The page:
On our website you can find a brochure on starting a cottage food business, food safety regulations, frequently asked questions and other information. The direct link to this part of our website is http://agr.georgia.gov/cottage-foods.aspx. If you do not have Internet access, give us a call.
Q: Where can I find seeds for rice peas? The rice pea is a small field pea (cowpea).
A: Baker Creek Heirloom Seeds (2278 Baker Creek Road, Mansfield, MO 65704, Phone: 417-924-8917) carries a rice pea it describes like this: “Tiny white seeds are just larger than rice and cook in 40 minutes. Very tasty. Bush plants yield well. A pre-1860 Southern cowpea.”
Because common names vary from place to place, and there may be several strains or varieties of peas known as “rice peas,” this may or may not be the one you are looking for.
If you are a subscriber to the Farmers and Consumers Market Bulletin, you can place a free ad in the “Ag Seed/Plants Wanted” to see if any of the other readers have rice peas to sell or to share. For more information, call 404-656-3722 or visit http://agr.georgia.gov/subscription-requests.aspx.
Q: I have a number of pecan trees with mistletoe growing in them. I am considering selling sprigs of mistletoe over the Internet. Are there any special restrictions regarding sales?
A: Georgia has no regulations regarding the sale of our native mistletoe (Phoradendron leucarpum, formerly listed as Phorandendron serotinum). The U.S. Department of Agriculture has confirmed that this species is not federally regulated for interstate movement. Other states may have regulations or restrictions on it, although probably none within its native range of New Mexico to New York and southward. You may want to check with individual states about any labeling requirements or restrictions they may have.
Q: I heard that the Agricultural Certificate of Exemption (ST-A1) I have used in the past in making farm-related purchases will not be valid after the end of this year. What is replacing it?
A: The Georgia Agriculture Tax Exemption (GATE) is a new program created by Georgia HB386, a law passed by the Georgia Legislature, which offers qualified agriculture producers a sales tax exemption on agricultural equipment and production inputs. This program will replace the Agricultural Certificate of Exemption (ST-A1) form effective January 1, 2013.
Applications are available online at the Georgia Department of Agriculture website (www.agr.georgia.gov). There is a $20 fee for online applicants and a $25 fee for all applications mailed in.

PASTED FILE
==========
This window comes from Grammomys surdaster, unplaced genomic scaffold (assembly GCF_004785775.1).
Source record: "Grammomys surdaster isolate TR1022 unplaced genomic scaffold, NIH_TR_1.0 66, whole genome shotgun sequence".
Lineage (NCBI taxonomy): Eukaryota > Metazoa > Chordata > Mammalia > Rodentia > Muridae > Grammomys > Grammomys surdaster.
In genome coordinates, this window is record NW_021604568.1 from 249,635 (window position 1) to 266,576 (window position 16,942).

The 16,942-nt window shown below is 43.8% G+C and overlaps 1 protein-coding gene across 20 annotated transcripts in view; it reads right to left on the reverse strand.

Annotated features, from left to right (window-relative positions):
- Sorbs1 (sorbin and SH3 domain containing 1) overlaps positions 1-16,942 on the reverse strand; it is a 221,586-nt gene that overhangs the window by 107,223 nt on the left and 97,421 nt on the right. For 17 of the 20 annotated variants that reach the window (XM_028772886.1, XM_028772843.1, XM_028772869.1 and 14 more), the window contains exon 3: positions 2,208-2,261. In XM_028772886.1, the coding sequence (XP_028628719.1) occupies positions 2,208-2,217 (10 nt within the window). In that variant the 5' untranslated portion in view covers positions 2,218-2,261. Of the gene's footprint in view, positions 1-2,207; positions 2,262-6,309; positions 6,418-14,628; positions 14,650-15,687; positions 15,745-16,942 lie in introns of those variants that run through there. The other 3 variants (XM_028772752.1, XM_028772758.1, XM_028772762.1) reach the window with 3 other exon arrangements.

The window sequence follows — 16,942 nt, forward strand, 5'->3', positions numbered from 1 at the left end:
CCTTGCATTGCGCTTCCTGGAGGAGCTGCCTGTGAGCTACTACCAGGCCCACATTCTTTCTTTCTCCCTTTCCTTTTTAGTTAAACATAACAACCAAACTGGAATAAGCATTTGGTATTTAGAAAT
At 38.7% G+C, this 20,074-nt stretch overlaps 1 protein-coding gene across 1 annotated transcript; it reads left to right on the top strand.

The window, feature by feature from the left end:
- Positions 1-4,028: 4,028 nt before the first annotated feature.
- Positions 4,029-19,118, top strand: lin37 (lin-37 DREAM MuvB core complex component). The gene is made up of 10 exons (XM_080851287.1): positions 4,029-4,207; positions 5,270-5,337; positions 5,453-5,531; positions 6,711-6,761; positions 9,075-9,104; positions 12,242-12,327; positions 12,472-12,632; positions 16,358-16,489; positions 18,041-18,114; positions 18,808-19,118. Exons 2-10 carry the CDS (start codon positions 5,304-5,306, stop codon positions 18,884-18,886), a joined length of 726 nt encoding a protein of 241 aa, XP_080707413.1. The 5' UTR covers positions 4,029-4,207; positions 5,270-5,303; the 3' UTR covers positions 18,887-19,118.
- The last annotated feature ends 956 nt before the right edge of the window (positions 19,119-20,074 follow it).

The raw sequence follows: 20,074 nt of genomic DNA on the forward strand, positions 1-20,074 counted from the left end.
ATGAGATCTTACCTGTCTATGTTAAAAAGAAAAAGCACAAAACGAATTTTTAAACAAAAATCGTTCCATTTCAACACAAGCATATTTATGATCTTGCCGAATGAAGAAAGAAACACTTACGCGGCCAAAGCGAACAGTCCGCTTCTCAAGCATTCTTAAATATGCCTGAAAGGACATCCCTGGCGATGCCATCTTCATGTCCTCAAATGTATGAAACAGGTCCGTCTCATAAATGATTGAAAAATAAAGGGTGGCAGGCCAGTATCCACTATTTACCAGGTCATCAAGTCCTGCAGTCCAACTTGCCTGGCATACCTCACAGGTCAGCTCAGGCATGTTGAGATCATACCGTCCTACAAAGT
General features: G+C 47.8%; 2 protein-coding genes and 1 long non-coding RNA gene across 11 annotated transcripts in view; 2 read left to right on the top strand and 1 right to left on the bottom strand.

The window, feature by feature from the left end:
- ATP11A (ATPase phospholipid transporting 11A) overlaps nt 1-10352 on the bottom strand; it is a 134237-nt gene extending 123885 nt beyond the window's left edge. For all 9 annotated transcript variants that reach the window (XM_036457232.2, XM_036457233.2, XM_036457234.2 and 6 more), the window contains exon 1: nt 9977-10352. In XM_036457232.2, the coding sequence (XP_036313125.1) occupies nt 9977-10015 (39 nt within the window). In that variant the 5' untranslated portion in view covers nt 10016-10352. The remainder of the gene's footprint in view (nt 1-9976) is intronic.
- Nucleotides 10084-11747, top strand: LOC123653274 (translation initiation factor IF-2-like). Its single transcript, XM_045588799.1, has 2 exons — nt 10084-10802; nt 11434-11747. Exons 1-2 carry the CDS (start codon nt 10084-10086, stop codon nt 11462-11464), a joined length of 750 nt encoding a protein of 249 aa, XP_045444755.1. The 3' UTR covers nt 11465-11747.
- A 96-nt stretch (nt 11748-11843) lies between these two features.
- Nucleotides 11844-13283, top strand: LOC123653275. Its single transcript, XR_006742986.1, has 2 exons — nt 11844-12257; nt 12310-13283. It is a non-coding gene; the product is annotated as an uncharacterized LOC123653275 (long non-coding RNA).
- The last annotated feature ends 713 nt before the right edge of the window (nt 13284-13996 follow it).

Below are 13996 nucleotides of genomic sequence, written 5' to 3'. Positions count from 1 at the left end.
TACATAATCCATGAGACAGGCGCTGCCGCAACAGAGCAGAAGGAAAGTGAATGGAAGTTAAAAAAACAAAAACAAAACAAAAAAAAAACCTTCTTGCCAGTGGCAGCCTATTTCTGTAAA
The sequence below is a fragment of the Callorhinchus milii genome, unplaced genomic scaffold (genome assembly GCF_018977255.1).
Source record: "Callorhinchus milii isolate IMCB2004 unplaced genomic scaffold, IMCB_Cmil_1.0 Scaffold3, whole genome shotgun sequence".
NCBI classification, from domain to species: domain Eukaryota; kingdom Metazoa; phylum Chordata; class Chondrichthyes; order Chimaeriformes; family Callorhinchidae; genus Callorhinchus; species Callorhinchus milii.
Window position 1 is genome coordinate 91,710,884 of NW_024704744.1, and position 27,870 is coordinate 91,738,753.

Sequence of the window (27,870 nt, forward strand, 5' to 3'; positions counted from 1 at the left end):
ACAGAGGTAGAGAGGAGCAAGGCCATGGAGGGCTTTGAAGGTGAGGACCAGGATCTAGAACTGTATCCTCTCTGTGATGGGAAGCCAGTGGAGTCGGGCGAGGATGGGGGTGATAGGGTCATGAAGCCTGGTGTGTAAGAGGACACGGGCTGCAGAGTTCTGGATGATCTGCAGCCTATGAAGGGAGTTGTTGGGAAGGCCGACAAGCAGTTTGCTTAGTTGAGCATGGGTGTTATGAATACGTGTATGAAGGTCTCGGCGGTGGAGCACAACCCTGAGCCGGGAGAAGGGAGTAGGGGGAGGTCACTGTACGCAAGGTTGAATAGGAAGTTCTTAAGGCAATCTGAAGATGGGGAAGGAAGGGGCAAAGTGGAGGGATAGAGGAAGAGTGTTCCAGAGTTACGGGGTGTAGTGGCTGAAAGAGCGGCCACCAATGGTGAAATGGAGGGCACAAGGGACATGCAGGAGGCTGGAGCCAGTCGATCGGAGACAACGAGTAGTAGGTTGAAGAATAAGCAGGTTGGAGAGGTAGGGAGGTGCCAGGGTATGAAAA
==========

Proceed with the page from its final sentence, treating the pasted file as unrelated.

HB386 specifically broadens the sales tax exemptions for agricultural inputs by including equipment parts, energy used in production of an agricultural product and other inputs which were previously not exempt. The legislation also includes a phased-in, broad-based sales tax exemption on all energy used in manufacturing.
For more information please visit, www.agr.georgia.gov or call 1-855-FARMTAX.
Q: Is the rose of Sharon mentioned in the Bible the same shrub we know by that name? The shrub is also known as althea.
A: The common shrub many know as rose of Sharon (Hibiscus syriacus) is not the same plant mentioned in the first verse of the second chapter of the Song of Solomon (Song of Songs): “I am the rose of Sharon, and the lily of the valleys.”
Biblical scholars do not agree which flower, or even if any particular flower, is the mysterious rose of Sharon although most concur that the original Hebrew refers to a bulbous plant. Among the leading contenders for the title are two species of red tulips, various species of crocuses, sea daffodil (Pancratium maritimum) and the polyanthus narcissus (Narcissus tazetta), a plant familiar to many Georgians at this time of year. Different varieties of polyanthus narcissus are known as paperwhites, paperwhite narcissus or Chinese sacred lily. This narcissus is commonly forced in soil or pebbles for winter blooms and given as gifts at Christmas. It can also be grown outdoors. It is appreciated for its gleaming white or white and yellow flowers and sweet fragrance.
By the way, the “lily of the valleys” referenced in the verse is not the plant we know as lily-of-the-valley (Convallaria majalis). Scholars are still debating what flower the biblical poet had in mind. Possibilities include the hyacinth and Lilium candidum, a plant that later acquired the name “Madonna lily” due to its association with the Virgin Mary in art.
Q: Is coffee technically a type of bean? Can coffee be grown in Georgia?
A: Because the seeds of the coffee plant resemble beans, they are called “coffee beans” even though they are not related to soybeans, lima beans or any other kind of true bean. Coffee is a member of the Madder Family (Rubiacae) along with a few ornamental plants that are grown in Georgia gardens including pentas, hamelia (Hamelia patens), Georgia fevertree (Pinckneya bracteata) and the familiar and beloved gardenia. Because it is a tropical plant, coffee can only be grown as a houseplant or as a greenhouse plant.